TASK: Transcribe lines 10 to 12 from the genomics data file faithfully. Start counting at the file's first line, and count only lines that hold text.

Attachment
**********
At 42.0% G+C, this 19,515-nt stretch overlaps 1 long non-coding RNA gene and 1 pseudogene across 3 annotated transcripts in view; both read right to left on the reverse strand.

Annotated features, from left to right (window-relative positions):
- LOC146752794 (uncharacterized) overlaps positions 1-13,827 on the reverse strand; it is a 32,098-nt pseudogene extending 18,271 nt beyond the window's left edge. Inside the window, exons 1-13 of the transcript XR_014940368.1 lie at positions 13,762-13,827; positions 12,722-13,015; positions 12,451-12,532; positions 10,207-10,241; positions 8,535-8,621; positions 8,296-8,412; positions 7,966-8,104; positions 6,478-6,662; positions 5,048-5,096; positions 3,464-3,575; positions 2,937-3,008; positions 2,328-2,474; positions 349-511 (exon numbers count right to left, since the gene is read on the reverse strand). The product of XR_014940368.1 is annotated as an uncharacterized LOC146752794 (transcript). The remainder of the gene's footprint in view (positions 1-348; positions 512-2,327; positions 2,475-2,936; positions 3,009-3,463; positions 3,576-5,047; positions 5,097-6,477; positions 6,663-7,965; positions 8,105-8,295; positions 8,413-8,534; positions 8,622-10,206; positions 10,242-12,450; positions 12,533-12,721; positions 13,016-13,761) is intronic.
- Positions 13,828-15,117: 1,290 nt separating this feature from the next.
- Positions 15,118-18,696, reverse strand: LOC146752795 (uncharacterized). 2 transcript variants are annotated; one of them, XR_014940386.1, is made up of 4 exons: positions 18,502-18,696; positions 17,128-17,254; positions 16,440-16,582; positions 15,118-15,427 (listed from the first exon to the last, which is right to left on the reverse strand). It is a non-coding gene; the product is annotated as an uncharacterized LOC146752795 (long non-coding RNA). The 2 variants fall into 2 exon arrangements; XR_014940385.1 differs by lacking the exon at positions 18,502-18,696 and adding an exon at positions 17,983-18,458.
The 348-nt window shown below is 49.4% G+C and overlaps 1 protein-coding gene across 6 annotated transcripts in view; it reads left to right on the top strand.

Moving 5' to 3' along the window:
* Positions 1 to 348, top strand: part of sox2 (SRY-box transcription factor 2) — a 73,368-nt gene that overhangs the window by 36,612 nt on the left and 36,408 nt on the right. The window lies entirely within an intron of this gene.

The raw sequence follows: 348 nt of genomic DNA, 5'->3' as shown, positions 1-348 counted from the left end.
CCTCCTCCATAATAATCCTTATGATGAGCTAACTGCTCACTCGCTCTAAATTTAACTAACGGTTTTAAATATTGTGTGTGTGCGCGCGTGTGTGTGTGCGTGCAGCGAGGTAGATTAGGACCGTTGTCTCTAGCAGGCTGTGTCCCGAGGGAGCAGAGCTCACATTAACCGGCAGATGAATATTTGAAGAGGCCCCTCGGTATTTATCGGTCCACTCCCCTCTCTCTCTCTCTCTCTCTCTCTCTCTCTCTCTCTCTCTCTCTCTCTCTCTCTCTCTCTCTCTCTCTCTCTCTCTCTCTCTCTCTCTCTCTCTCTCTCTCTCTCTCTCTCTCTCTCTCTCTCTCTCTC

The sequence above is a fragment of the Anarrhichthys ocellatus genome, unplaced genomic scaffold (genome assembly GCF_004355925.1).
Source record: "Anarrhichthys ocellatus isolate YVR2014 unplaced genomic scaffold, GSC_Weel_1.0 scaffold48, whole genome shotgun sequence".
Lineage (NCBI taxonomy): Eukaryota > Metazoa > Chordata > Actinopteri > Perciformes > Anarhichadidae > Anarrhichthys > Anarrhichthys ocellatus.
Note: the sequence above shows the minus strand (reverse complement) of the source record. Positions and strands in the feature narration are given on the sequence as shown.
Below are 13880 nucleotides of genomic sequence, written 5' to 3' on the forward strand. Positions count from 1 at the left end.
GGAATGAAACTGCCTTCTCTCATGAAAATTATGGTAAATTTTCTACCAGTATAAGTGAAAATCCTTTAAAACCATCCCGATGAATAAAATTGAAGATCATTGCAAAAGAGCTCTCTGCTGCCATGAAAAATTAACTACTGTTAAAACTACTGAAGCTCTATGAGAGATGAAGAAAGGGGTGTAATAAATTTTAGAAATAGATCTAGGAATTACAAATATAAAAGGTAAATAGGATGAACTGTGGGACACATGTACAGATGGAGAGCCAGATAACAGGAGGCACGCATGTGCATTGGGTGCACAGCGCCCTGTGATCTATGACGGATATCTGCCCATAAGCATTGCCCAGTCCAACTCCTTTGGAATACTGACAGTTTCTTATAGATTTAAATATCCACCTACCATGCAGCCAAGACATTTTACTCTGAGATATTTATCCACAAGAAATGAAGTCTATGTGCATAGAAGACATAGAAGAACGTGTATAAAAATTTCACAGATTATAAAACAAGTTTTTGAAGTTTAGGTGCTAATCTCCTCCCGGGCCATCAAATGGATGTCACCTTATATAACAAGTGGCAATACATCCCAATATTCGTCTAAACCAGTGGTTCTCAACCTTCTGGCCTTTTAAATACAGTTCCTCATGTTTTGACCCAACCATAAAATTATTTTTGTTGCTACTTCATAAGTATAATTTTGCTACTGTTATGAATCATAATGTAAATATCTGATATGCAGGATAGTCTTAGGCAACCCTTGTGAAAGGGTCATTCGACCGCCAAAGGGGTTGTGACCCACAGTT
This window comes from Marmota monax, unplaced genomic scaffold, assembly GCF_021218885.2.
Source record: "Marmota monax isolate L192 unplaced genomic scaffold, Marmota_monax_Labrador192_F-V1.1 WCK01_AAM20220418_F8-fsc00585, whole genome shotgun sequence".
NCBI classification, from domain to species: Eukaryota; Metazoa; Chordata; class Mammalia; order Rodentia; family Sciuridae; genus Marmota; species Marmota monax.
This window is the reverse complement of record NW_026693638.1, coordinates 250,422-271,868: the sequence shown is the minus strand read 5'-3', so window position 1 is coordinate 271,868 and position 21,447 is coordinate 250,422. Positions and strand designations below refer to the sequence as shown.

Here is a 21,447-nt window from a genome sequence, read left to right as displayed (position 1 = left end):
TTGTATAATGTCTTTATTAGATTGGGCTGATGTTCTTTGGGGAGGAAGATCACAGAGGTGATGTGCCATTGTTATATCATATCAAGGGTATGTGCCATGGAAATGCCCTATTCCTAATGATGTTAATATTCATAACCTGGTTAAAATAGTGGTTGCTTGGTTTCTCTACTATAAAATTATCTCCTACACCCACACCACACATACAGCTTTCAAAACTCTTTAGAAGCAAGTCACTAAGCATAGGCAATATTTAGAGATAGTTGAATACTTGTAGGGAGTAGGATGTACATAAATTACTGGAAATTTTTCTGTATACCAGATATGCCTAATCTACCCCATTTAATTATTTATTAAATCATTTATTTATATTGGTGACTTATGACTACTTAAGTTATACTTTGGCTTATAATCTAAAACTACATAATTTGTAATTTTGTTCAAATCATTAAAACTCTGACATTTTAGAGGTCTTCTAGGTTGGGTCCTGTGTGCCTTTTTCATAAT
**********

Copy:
CCTCCTCCATAATAATCCTTATGATGAGCTAACTGCTCACTCGCTCTAAATTTAACTAACGGTTTTAAATATTGTGTGTGTGCGCGCGTGTGTGTGTGCGTGCAGCGAGGTAGATTAGGACCGTTGTCTCTAGCAGGCTGTGTCCCGAGGGAGCAGAGCTCACATTAACCGGCAGATGAATATTTGAAGAGGCCCCTCGGTATTTATCGGTCCACTCCCCTCTCTCTCTCTCTCTCTCTCTCTCTCTCTCTCTCTCTCTCTCTCTCTCTCTCTCTCTCTCTCTCTCTCTCTCTCTCTCTCTCTCTCTCTCTCTCTCTCTCTCTCTCTCTCTCTCTCTCTCTCTCTCTC

The sequence above is a fragment of the Anarrhichthys ocellatus genome, unplaced genomic scaffold (genome assembly GCF_004355925.1).
Source record: "Anarrhichthys ocellatus isolate YVR2014 unplaced genomic scaffold, GSC_Weel_1.0 scaffold48, whole genome shotgun sequence".